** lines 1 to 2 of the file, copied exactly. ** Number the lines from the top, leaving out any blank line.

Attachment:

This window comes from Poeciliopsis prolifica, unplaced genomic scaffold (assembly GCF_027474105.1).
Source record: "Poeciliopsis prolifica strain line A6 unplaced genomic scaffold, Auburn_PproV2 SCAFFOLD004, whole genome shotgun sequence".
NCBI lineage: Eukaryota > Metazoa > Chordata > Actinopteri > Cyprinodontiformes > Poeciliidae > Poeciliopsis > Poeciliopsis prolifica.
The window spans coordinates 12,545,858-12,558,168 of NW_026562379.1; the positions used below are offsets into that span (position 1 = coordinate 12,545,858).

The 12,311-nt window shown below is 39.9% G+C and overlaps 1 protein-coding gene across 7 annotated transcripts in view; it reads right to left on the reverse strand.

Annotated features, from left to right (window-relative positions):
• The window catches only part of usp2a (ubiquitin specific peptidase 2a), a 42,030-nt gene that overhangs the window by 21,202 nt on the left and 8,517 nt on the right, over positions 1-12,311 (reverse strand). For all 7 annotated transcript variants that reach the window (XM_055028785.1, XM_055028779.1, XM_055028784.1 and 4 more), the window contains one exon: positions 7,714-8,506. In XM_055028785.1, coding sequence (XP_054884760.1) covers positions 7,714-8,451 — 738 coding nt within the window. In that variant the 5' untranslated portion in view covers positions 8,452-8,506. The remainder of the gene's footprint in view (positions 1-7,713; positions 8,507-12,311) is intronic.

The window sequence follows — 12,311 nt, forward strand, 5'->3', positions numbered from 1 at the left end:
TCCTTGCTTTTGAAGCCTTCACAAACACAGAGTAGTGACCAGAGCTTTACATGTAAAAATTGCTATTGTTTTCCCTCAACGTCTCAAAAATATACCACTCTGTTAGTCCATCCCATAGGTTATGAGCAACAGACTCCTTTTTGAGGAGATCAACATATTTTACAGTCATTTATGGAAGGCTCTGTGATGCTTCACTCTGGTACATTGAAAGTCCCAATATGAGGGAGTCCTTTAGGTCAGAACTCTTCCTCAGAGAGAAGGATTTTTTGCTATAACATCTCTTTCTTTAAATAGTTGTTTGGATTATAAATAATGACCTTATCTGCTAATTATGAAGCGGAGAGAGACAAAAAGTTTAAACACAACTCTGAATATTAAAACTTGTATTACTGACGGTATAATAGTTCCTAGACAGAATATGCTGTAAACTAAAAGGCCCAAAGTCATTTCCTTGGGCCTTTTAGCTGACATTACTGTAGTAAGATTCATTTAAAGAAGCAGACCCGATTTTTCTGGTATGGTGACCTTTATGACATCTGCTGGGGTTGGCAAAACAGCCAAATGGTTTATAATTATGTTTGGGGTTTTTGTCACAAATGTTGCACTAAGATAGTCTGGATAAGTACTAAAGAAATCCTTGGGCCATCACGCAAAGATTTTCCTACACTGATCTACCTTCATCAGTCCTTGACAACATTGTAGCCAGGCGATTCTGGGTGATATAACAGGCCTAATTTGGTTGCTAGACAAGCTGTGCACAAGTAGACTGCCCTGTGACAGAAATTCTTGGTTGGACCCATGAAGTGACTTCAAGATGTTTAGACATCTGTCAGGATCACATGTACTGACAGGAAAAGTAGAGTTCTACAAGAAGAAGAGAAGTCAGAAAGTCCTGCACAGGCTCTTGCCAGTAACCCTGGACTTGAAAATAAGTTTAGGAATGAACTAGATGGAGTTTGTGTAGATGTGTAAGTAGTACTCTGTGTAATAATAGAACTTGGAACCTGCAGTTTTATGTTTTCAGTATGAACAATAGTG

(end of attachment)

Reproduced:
This window comes from Poeciliopsis prolifica, unplaced genomic scaffold (assembly GCF_027474105.1).
Source record: "Poeciliopsis prolifica strain line A6 unplaced genomic scaffold, Auburn_PproV2 SCAFFOLD004, whole genome shotgun sequence".